;; Use automatically with Lisp modes
(autoload 'paredit-mode "paredit"
      "Minor mode for pseudo-structurally editing Lisp code." t)
    (add-hook 'emacs-lisp-mode-hook       (lambda () (paredit-mode +1)))
    (add-hook 'lisp-mode-hook             (lambda () (paredit-mode +1)))
    (add-hook 'lisp-interaction-mode-hook (lambda () (paredit-mode +1)))
    (add-hook 'scheme-mode-hook           (lambda () (paredit-mode +1)))

Some modern general-purpose programming languages don't support Lambda functions (which isn't punishable by death, by any means), but here are lambdas in the damn config file. What fun :D

The reason for this is that Emacs itself is implemented in Emacs Lisp, a dialect of Lisp that was developed specially for this purpose. All configuration, plugins and extensions are also written in this format. Being a Lisp, it is enormously flexible, and this has led to Emacs getting described as "a great operating system, lacking only a decent editor" [source].

I'm not going to use Emacs as my web browser, but as far as learning Lisp goes, using a Lisp while setting up your Lisp environment is just great.

evil-mode does not work perfectly, though. Once you have internalized just how many escapes and keypresses get you into exactly what mode in Vim, any deviation becomes a bit frustrating. My reflex of hitting ESC to kill a badly-typed command kind of backfires. ESC is perfectly useful as part of an Emacs command, and commands are canceled using C-g. Then again, this is Emacs, where anything is possible, so I think a simple remap is in order.

I'm also really bad at pressing Alt with my left thumb. It makes my knuckle feel funny (too much clicking as a kid?). So I'm just going to ignore the fact that Emacs is an Editor as well as an Environment, at least for now.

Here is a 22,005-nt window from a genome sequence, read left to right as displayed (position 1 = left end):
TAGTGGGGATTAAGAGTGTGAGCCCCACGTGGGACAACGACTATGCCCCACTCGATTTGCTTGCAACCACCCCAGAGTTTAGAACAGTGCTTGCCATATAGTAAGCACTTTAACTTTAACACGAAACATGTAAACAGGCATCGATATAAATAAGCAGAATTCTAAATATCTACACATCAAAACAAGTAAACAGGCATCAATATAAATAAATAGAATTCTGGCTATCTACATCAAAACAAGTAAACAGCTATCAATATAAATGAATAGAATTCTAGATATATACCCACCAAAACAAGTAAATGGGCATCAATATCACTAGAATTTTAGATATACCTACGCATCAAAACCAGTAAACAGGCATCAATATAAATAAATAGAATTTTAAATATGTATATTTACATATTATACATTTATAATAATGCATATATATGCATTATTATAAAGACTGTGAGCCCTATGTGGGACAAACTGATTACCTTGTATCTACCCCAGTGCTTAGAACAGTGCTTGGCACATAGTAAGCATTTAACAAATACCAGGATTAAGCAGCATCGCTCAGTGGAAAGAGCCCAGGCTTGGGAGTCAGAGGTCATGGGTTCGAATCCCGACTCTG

How's it look so far?

I decided to go with my usual choice of the Solarized colour scheme created by Ethan Schoonover. It's absolutely amazing, and I'd really recommend giving it a shot.

Otherwise, the out-of-the-box defaults are pretty sane. Code indentation works really well without tweaking. Setting up tabs to expand to 4 spaces was really simple. Syntax highlighting is functioning.


That might be pretty weak list of what's "going well" in an editor as powerful as Emacs. I think I'm going to try and discover useful plugins organically on an ad-hoc basis as I find myself repeating tasks too much for comfort. I'm also quite keen to do some manual customization in a language that's interesting to learn, rather than hack away at some Vim Script. I'll also see how much of the common behaviour I use in Netbeans can be easily (or not easily) plugged into Emacs. My guess so far is everything.

Just an aside, I probably could've hidden more of my traitorous tendencies and cropped out the Windows window border, but I think that from this article it is already clear that I am quite "international" when it comes to my software setups. I am planning on re-installing Arch Linux again at some stage.


So what was the point of all this? The folks over at gitvsmercurial sum up the idea quite well:

Who the **** cares? Use what YOU like, not what someone on the internet tells you to.

I wasn't such a "heavy" Vim user in the sense that my day-to-day workflow depended on a ton of plugins and custom scripts. That probably eased the transition quite a bit. I'll never give up Vim completely. It's damn useful and a damn fine piece of software. I don't think I'll ever stop programming use "Vim editing".

Either the religious editor zealots have way too much coffee in the mornings, or I just wasn't ever as into Vim as I thought I was (but then again, who's to judge anyway). My take on the matter is:

The switch really is possible. As long as you can bring Vim with you.